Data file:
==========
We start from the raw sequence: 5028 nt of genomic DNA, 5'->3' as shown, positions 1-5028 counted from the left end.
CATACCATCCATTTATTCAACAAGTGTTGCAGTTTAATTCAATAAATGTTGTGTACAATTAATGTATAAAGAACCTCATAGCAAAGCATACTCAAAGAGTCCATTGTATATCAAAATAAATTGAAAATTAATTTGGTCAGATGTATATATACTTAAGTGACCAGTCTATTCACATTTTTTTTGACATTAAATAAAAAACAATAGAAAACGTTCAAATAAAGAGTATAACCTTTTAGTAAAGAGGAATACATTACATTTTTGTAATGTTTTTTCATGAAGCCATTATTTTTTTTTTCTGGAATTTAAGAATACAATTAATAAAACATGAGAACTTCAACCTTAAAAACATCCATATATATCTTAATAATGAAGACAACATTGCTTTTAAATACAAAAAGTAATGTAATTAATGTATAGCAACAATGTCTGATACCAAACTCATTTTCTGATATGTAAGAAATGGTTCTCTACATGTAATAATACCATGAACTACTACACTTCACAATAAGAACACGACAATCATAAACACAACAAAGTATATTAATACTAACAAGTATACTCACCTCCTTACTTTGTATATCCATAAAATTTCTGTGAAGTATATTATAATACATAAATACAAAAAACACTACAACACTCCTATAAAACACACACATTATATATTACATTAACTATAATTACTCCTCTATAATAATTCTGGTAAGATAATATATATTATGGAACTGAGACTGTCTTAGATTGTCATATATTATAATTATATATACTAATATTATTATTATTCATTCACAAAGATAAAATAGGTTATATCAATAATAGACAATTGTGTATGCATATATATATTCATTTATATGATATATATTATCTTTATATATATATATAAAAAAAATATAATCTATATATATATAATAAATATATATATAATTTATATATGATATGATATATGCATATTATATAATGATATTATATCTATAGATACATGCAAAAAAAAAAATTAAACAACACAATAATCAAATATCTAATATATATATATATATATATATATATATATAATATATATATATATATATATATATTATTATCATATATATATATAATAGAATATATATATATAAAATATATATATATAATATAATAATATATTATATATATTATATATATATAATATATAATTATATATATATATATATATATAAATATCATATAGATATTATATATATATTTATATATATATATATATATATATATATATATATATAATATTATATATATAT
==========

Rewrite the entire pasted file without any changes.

We start from the raw sequence: 5028 nt of genomic DNA, 5'->3' as shown, positions 1-5028 counted from the left end.
CATACCATCCATTTATTCAACAAGTGTTGCAGTTTAATTCAATAAATGTTGTGTACAATTAATGTATAAAGAACCTCATAGCAAAGCATACTCAAAGAGTCCATTGTATATCAAAATAAATTGAAAATTAATTTGGTCAGATGTATATATACTTAAGTGACCAGTCTATTCACATTTTTTTTGACATTAAATAAAAAACAATAGAAAACGTTCAAATAAAGAGTATAACCTTTTAGTAAAGAGGAATACATTACATTTTTGTAATGTTTTTTCATGAAGCCATTATTTTTTTTTTCTGGAATTTAAGAATACAATTAATAAAACATGAGAACTTCAACCTTAAAAACATCCATATATATCTTAATAATGAAGACAACATTGCTTTTAAATACAAAAAGTAATGTAATTAATGTATAGCAACAATGTCTGATACCAAACTCATTTTCTGATATGTAAGAAATGGTTCTCTACATGTAATAATACCATGAACTACTACACTTCACAATAAGAACACGACAATCATAAACACAACAAAGTATATTAATACTAACAAGTATACTCACCTCCTTACTTTGTATATCCATAAAATTTCTGTGAAGTATATTATAATACATAAATACAAAAAACACTACAACACTCCTATAAAACACACACATTATATATTACATTAACTATAATTACTCCTCTATAATAATTCTGGTAAGATAATATATATTATGGAACTGAGACTGTCTTAGATTGTCATATATTATAATTATATATACTAATATTATTATTATTCATTCACAAAGATAAAATAGGTTATATCAATAATAGACAATTGTGTATGCATATATATATTCATTTATATGATATATATTATCTTTATATATATATATAAAAAAAATATAATCTATATATATATAATAAATATATATATAATTTATATATGATATGATATATGCATATTATATAATGATATTATATCTATAGATACATGCAAAAAAAAAAATTAAACAACACAATAATCAAATATCTAATATATATATATATATATATATATATATATAATATATATATATATATATATATATTATTATCATATATATATATAATAGAATATATATATATAAAATATATATATATAATATAATAATATATTATATATATTATATATATATAATATATAATTATATATATATATATATATATAAATATCATATAGATATTATATATATATTTATATATATATATATATATATATATATATATATATAATATTATATATATAT